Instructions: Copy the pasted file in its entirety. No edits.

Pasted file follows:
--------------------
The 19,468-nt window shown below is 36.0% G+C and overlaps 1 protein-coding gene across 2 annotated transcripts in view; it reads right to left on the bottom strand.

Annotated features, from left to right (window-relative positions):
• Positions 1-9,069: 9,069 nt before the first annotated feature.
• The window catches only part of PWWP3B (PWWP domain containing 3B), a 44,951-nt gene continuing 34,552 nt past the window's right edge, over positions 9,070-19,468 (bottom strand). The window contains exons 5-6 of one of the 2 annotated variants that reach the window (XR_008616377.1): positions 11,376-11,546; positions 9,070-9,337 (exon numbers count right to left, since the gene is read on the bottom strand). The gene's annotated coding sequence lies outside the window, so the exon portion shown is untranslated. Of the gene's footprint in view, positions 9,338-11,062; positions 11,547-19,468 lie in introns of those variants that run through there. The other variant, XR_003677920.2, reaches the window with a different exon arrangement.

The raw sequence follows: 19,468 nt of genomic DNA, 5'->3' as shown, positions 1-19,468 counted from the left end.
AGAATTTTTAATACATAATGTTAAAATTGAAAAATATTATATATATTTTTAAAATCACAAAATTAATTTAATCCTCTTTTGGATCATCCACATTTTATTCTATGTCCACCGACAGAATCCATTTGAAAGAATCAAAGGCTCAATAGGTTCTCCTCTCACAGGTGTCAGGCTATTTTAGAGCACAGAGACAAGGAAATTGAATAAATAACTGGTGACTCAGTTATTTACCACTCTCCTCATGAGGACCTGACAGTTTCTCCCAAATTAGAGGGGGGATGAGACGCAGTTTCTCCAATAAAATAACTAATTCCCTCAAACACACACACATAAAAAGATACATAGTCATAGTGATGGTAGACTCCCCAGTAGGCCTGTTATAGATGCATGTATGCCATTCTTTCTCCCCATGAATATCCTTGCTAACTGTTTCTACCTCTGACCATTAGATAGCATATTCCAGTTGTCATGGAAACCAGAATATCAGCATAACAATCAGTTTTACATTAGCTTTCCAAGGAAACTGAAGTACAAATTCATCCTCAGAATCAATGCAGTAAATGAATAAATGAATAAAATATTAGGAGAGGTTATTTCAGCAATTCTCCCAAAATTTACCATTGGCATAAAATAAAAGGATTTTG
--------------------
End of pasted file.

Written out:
The 19,468-nt window shown below is 36.0% G+C and overlaps 1 protein-coding gene across 2 annotated transcripts in view; it reads right to left on the bottom strand.

Annotated features, from left to right (window-relative positions):
• Positions 1-9,069: 9,069 nt before the first annotated feature.
• The window catches only part of PWWP3B (PWWP domain containing 3B), a 44,951-nt gene continuing 34,552 nt past the window's right edge, over positions 9,070-19,468 (bottom strand). The window contains exons 5-6 of one of the 2 annotated variants that reach the window (XR_008616377.1): positions 11,376-11,546; positions 9,070-9,337 (exon numbers count right to left, since the gene is read on the bottom strand). The gene's annotated coding sequence lies outside the window, so the exon portion shown is untranslated. Of the gene's footprint in view, positions 9,338-11,062; positions 11,547-19,468 lie in introns of those variants that run through there. The other variant, XR_003677920.2, reaches the window with a different exon arrangement.

The raw sequence follows: 19,468 nt of genomic DNA, 5'->3' as shown, positions 1-19,468 counted from the left end.
AGAATTTTTAATACATAATGTTAAAATTGAAAAATATTATATATATTTTTAAAATCACAAAATTAATTTAATCCTCTTTTGGATCATCCACATTTTATTCTATGTCCACCGACAGAATCCATTTGAAAGAATCAAAGGCTCAATAGGTTCTCCTCTCACAGGTGTCAGGCTATTTTAGAGCACAGAGACAAGGAAATTGAATAAATAACTGGTGACTCAGTTATTTACCACTCTCCTCATGAGGACCTGACAGTTTCTCCCAAATTAGAGGGGGGATGAGACGCAGTTTCTCCAATAAAATAACTAATTCCCTCAAACACACACACATAAAAAGATACATAGTCATAGTGATGGTAGACTCCCCAGTAGGCCTGTTATAGATGCATGTATGCCATTCTTTCTCCCCATGAATATCCTTGCTAACTGTTTCTACCTCTGACCATTAGATAGCATATTCCAGTTGTCATGGAAACCAGAATATCAGCATAACAATCAGTTTTACATTAGCTTTCCAAGGAAACTGAAGTACAAATTCATCCTCAGAATCAATGCAGTAAATGAATAAATGAATAAAATATTAGGAGAGGTTATTTCAGCAATTCTCCCAAAATTTACCATTGGCATAAAATAAAAGGATTTTG